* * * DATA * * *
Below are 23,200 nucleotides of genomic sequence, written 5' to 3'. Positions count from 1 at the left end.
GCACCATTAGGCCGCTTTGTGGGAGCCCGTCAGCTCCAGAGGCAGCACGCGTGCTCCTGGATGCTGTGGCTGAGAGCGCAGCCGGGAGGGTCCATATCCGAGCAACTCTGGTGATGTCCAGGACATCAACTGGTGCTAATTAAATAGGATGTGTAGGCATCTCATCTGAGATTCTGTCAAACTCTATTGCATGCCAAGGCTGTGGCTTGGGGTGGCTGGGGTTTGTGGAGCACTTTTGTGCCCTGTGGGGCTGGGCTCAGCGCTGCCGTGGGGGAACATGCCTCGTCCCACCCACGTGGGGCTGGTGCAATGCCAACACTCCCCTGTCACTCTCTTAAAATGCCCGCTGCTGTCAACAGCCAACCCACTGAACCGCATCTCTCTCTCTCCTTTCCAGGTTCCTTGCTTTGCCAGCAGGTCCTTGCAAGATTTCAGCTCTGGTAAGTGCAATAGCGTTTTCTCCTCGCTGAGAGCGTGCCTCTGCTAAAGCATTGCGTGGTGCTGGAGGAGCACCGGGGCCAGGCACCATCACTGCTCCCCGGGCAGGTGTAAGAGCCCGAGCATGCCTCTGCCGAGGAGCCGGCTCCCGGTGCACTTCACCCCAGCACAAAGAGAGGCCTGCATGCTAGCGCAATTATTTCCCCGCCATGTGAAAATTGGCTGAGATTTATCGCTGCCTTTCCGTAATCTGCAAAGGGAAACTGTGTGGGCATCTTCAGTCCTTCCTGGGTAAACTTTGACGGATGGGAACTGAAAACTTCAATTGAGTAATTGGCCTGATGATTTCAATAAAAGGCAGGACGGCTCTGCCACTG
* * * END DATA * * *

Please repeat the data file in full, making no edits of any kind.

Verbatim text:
Below are 23,200 nucleotides of genomic sequence, written 5' to 3'. Positions count from 1 at the left end.
GCACCATTAGGCCGCTTTGTGGGAGCCCGTCAGCTCCAGAGGCAGCACGCGTGCTCCTGGATGCTGTGGCTGAGAGCGCAGCCGGGAGGGTCCATATCCGAGCAACTCTGGTGATGTCCAGGACATCAACTGGTGCTAATTAAATAGGATGTGTAGGCATCTCATCTGAGATTCTGTCAAACTCTATTGCATGCCAAGGCTGTGGCTTGGGGTGGCTGGGGTTTGTGGAGCACTTTTGTGCCCTGTGGGGCTGGGCTCAGCGCTGCCGTGGGGGAACATGCCTCGTCCCACCCACGTGGGGCTGGTGCAATGCCAACACTCCCCTGTCACTCTCTTAAAATGCCCGCTGCTGTCAACAGCCAACCCACTGAACCGCATCTCTCTCTCTCCTTTCCAGGTTCCTTGCTTTGCCAGCAGGTCCTTGCAAGATTTCAGCTCTGGTAAGTGCAATAGCGTTTTCTCCTCGCTGAGAGCGTGCCTCTGCTAAAGCATTGCGTGGTGCTGGAGGAGCACCGGGGCCAGGCACCATCACTGCTCCCCGGGCAGGTGTAAGAGCCCGAGCATGCCTCTGCCGAGGAGCCGGCTCCCGGTGCACTTCACCCCAGCACAAAGAGAGGCCTGCATGCTAGCGCAATTATTTCCCCGCCATGTGAAAATTGGCTGAGATTTATCGCTGCCTTTCCGTAATCTGCAAAGGGAAACTGTGTGGGCATCTTCAGTCCTTCCTGGGTAAACTTTGACGGATGGGAACTGAAAACTTCAATTGAGTAATTGGCCTGATGATTTCAATAAAAGGCAGGACGGCTCTGCCACTG